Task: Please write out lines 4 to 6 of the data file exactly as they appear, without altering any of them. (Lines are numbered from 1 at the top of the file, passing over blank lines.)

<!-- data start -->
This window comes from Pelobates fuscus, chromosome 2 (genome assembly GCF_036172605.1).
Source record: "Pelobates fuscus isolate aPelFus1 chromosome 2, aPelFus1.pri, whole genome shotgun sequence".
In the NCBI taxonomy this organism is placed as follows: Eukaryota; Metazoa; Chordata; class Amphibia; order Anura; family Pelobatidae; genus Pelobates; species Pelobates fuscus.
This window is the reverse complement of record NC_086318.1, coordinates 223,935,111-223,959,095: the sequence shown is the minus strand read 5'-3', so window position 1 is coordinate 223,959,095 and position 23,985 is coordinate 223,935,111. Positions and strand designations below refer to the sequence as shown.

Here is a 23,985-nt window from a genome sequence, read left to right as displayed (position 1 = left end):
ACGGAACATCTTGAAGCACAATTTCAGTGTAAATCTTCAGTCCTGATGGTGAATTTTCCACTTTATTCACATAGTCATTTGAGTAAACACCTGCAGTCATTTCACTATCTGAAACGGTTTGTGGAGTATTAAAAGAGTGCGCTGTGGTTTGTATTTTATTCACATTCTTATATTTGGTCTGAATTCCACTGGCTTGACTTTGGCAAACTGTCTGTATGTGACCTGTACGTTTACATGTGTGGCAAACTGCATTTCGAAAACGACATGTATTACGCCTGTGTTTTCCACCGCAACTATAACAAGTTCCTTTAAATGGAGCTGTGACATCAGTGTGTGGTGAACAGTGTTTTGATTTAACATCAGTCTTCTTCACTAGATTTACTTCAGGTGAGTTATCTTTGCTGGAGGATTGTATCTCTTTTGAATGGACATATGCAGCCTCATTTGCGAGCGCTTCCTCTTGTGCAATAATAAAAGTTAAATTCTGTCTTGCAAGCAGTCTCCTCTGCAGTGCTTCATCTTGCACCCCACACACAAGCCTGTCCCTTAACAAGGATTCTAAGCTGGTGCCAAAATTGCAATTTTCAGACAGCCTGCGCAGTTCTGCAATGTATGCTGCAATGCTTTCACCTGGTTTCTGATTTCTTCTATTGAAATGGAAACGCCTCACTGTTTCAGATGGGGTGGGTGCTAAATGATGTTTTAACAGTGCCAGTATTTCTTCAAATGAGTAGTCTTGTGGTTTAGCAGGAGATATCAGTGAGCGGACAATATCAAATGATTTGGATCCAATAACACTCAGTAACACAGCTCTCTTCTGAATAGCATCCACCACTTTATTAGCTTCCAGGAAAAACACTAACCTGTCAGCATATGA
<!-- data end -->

This window is the reverse complement of record NC_086318.1, coordinates 223,935,111-223,959,095: the sequence shown is the minus strand read 5'-3', so window position 1 is coordinate 223,959,095 and position 23,985 is coordinate 223,935,111. Positions and strand designations below refer to the sequence as shown.

Here is a 23,985-nt window from a genome sequence, read left to right as displayed (position 1 = left end):
ACGGAACATCTTGAAGCACAATTTCAGTGTAAATCTTCAGTCCTGATGGTGAATTTTCCACTTTATTCACATAGTCATTTGAGTAAACACCTGCAGTCATTTCACTATCTGAAACGGTTTGTGGAGTATTAAAAGAGTGCGCTGTGGTTTGTATTTTATTCACATTCTTATATTTGGTCTGAATTCCACTGGCTTGACTTTGGCAAACTGTCTGTATGTGACCTGTACGTTTACATGTGTGGCAAACTGCATTTCGAAAACGACATGTATTACGCCTGTGTTTTCCACCGCAACTATAACAAGTTCCTTTAAATGGAGCTGTGACATCAGTGTGTGGTGAACAGTGTTTTGATTTAACATCAGTCTTCTTCACTAGATTTACTTCAGGTGAGTTATCTTTGCTGGAGGATTGTATCTCTTTTGAATGGACATATGCAGCCTCATTTGCGAGCGCTTCCTCTTGTGCAATAATAAAAGTTAAATTCTGTCTTGCAAGCAGTCTCCTCTGCAGTGCTTCATCTTGCACCCCACACACAAGCCTGTCCCTTAACAAGGATTCTAAGCTGGTGCCAAAATTGCAATTTTCAGACAGCCTGCGCAGTTCTGCAATGTATGCTGCAATGCTTTCACCTGGTTTCTGATTTCTTCTATTGAAATGGAAACGCCTCACTGTTTCAGATGGGGTGGGTGCTAAATGATGTTTTAACAGTGCCAGTATTTCTTCAAATGAGTAGTCTTGTGGTTTAGCAGGAGATATCAGTGAGCGGACAATATCAAATGATTTGGATCCAATAACACTCAGTAACACAGCTCTCTTCTGAATAGCATCCACCACTTTATTAGCTTCCAGGAAAAACACTAACCTGTCAGCATATGA